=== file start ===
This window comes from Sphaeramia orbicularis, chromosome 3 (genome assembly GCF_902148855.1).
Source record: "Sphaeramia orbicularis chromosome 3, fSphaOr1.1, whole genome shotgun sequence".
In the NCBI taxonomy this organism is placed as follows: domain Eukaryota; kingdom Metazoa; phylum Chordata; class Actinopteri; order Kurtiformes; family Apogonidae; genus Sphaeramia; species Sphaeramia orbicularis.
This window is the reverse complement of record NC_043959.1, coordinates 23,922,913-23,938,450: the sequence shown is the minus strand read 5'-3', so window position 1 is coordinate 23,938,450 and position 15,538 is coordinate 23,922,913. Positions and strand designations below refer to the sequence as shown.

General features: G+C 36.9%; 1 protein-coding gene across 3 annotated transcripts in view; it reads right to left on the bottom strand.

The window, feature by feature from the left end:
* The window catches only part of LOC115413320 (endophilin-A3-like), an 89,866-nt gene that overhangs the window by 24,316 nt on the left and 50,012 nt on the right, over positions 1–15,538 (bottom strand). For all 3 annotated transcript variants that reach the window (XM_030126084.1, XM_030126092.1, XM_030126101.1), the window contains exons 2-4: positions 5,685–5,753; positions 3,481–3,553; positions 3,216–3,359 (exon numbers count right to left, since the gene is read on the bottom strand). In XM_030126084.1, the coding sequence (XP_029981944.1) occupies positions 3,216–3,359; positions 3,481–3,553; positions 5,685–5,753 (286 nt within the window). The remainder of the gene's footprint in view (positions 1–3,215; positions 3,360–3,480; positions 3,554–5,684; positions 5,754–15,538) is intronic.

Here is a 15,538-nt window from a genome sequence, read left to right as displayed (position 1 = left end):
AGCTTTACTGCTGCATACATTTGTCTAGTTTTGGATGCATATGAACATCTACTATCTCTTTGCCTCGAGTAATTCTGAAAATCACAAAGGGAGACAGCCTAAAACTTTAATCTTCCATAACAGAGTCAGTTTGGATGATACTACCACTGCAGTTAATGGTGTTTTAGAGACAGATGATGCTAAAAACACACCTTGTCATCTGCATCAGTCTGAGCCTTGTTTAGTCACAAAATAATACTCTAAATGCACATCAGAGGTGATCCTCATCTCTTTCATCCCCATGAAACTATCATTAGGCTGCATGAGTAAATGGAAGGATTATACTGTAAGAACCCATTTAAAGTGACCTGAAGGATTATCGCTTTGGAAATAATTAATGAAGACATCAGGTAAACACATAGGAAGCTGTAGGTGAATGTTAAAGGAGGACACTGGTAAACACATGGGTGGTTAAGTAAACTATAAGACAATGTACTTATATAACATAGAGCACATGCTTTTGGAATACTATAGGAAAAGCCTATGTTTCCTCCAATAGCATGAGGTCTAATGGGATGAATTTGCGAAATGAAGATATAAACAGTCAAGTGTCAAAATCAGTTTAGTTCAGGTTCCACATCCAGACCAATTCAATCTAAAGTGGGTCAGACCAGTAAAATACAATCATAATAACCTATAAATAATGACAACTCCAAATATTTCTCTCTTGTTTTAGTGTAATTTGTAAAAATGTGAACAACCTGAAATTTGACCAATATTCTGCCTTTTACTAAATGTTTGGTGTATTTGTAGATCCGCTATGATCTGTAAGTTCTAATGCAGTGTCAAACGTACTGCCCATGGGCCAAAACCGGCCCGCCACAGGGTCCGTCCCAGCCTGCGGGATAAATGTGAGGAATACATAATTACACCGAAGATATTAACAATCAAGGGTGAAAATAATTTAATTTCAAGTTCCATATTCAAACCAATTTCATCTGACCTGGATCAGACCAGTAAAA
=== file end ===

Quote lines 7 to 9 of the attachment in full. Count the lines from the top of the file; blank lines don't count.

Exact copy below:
* The window catches only part of LOC115413320 (endophilin-A3-like), an 89,866-nt gene that overhangs the window by 24,316 nt on the left and 50,012 nt on the right, over positions 1–15,538 (bottom strand). For all 3 annotated transcript variants that reach the window (XM_030126084.1, XM_030126092.1, XM_030126101.1), the window contains exons 2-4: positions 5,685–5,753; positions 3,481–3,553; positions 3,216–3,359 (exon numbers count right to left, since the gene is read on the bottom strand). In XM_030126084.1, the coding sequence (XP_029981944.1) occupies positions 3,216–3,359; positions 3,481–3,553; positions 5,685–5,753 (286 nt within the window). The remainder of the gene's footprint in view (positions 1–3,215; positions 3,360–3,480; positions 3,554–5,684; positions 5,754–15,538) is intronic.

Here is a 15,538-nt window from a genome sequence, read left to right as displayed (position 1 = left end):
AGCTTTACTGCTGCATACATTTGTCTAGTTTTGGATGCATATGAACATCTACTATCTCTTTGCCTCGAGTAATTCTGAAAATCACAAAGGGAGACAGCCTAAAACTTTAATCTTCCATAACAGAGTCAGTTTGGATGATACTACCACTGCAGTTAATGGTGTTTTAGAGACAGATGATGCTAAAAACACACCTTGTCATCTGCATCAGTCTGAGCCTTGTTTAGTCACAAAATAATACTCTAAATGCACATCAGAGGTGATCCTCATCTCTTTCATCCCCATGAAACTATCATTAGGCTGCATGAGTAAATGGAAGGATTATACTGTAAGAACCCATTTAAAGTGACCTGAAGGATTATCGCTTTGGAAATAATTAATGAAGACATCAGGTAAACACATAGGAAGCTGTAGGTGAATGTTAAAGGAGGACACTGGTAAACACATGGGTGGTTAAGTAAACTATAAGACAATGTACTTATATAACATAGAGCACATGCTTTTGGAATACTATAGGAAAAGCCTATGTTTCCTCCAATAGCATGAGGTCTAATGGGATGAATTTGCGAAATGAAGATATAAACAGTCAAGTGTCAAAATCAGTTTAGTTCAGGTTCCACATCCAGACCAATTCAATCTAAAGTGGGTCAGACCAGTAAAATACAATCATAATAACCTATAAATAATGACAACTCCAAATATTTCTCTCTTGTTTTAGTGTAATTTGTAAAAATGTGAACAACCTGAAATTTGACCAATATTCTGCCTTTTACTAAATGTTTGGTGTATTTGTAGATCCGCTATGATCTGTAAGTTCTAATGCAGTGTCAAACGTACTGCCCATGGGCCAAAACCGGCCCGCCACAGGGTCCGTCCCAGCCTGCGGGATAAATGTGAGGAATACATAATTACACCGAAGATATTAACAATCAAGGGTGAAAATAATTTAATTTCAAGTTCCATATTCAAACCAATTTCATCTGACCTGGATCAGACCAGTAAAA